Pakistan's batting coach Grant Flower certainly believes Babar has the X-factor
The first lesson Babar Azam learned from his coach was to play the first and last ball of a match, and he showed he had not forgotten that advice during his brilliant hundred against New Zealand.
Babar's 10th one-day international century at Edgbaston on Wednesday -- his eighth in a winning cause -- has led to comparisons with Indian maestro Virat Kohli.
Pakistan's batting coach Grant Flower certainly believes Babar has the X-factor.
"He is very special," said Flower, after Babar's unbeaten hundred helped Pakistan chase down a 238-run target for their third win at the World Cup.
"I believe he is going to be one of the best that Pakistan have ever produced. He's really hungry, is fit and still very young at 24."
"I think he'll have a really good career if he keeps his feet on the ground, which I think he will. He's got Virat's hunger. I think he could be (another Kohli) at some point in the future."
Kohli currently has a far better record than his Pakistani counterpart, with 41 ODI centuries, and an impressive average of nearly 60 compared with Babar's mark of almost 53.
But Babar's stupendous start to his international career suggests he has the ability to match the Indian superstar.
Babar reached the milestones of 1,000, 2,000 and 3,000 ODI runs faster than Kohli.
The world's top-ranked Twenty20 batsman scored five hundreds in his first 25 ODIs, compared to Kohli's two, although the Indian skipper has since taken his batting to astronomical heights.
On Wednesday, Babar became the second-fastest to reach 3,000 ODI runs, in 68 innings, behind South Africa's Hashim Amla, who reached the mark in 57.
Babar said the link with Kohli was flattering.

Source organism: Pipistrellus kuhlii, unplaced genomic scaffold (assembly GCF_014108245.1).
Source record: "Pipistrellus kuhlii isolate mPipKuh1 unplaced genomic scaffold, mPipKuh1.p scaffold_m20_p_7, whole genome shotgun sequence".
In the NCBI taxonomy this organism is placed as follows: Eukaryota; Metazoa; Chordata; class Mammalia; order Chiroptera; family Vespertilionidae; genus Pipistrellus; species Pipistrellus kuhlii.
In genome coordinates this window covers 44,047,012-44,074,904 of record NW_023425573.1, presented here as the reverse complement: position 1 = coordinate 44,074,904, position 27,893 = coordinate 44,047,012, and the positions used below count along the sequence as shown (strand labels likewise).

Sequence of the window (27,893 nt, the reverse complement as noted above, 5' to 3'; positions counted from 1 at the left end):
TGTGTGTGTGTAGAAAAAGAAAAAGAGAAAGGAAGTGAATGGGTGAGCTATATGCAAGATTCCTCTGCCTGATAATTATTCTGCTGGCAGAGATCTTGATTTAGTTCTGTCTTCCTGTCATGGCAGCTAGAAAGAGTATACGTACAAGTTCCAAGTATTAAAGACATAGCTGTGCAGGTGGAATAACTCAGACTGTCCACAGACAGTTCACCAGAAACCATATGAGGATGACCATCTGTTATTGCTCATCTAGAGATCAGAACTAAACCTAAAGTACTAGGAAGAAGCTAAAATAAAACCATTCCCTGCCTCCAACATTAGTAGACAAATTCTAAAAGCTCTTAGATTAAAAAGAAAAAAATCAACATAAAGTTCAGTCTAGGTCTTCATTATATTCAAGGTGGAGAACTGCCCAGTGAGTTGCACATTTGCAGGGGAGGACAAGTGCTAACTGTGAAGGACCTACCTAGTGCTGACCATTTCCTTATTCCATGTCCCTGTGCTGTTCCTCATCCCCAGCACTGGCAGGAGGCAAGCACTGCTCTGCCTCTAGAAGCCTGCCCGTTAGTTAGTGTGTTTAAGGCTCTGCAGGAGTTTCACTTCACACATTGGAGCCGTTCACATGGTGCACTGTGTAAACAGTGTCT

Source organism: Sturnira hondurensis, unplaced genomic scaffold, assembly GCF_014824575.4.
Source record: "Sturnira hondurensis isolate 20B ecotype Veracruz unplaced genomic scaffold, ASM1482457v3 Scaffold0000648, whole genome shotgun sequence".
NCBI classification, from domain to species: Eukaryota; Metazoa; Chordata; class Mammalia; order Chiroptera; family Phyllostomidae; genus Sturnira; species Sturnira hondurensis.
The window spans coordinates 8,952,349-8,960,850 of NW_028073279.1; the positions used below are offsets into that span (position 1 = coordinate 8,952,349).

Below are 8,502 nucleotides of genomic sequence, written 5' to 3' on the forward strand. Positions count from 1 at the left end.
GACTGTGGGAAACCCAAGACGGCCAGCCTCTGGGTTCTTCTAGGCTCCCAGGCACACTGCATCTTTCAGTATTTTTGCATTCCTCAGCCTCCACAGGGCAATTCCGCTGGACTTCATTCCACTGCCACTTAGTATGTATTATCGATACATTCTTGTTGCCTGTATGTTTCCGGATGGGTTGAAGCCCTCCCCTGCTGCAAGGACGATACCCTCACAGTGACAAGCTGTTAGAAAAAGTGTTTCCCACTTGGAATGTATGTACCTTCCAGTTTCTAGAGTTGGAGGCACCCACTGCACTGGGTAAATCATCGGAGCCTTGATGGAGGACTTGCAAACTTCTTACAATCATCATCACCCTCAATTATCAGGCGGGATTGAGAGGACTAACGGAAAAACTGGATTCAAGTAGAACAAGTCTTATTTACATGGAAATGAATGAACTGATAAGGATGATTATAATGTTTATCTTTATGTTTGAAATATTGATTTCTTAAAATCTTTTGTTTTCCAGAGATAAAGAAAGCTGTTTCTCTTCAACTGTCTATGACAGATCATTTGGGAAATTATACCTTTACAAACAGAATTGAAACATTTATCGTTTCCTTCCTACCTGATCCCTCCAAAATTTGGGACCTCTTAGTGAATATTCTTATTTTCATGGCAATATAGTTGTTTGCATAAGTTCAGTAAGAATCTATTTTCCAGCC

"I watch his batting videos," said Babar. "He is very consistent and his mindset is very good. He gives 100 percent every time he walks out to bat.
"My aim is to be the best in the world and perform in each of Pakistan's wins."
Babar's journey to stardom was marked by hard work but driven by passion. Back in Lahore, Babar would walk four miles every day, in all weathers, to the nets and
He topped the batting averages in under-15 cricket in Pakistan and his talent was refined at the National Cricket Academy in Lahore.
"You can say that he is a real product of the NCA," former NCA head and current director of domestic cricket in Pakistan, Haroon Rasheed, told AFP.
"He is a product of an under-16 talent hunt in 2007 and went to West Indies with Pakistan under-15s in 2007 and was the best batsman," said Rasheed, a former Pakistan batsman.
"His dedication, passion and honesty towards his profession are exemplary. He never shies away from hard work and loves batting all the time."
Former Test player Ramiz Raja said Babar deserved to be spoken of in the same breath as the other frontline batsmen at the World Cup.
A cousin of Pakistan's Akmal brothers (Kamran, Umar and Adnan), Babar wants to be the best in the game.
"I keep learning from my mistakes and I take advice from my seniors and the aim is to be the best in the world across all formats," he said.
Babar has started his career with a bang. He has the talent to take him right to the pinnacle of the game.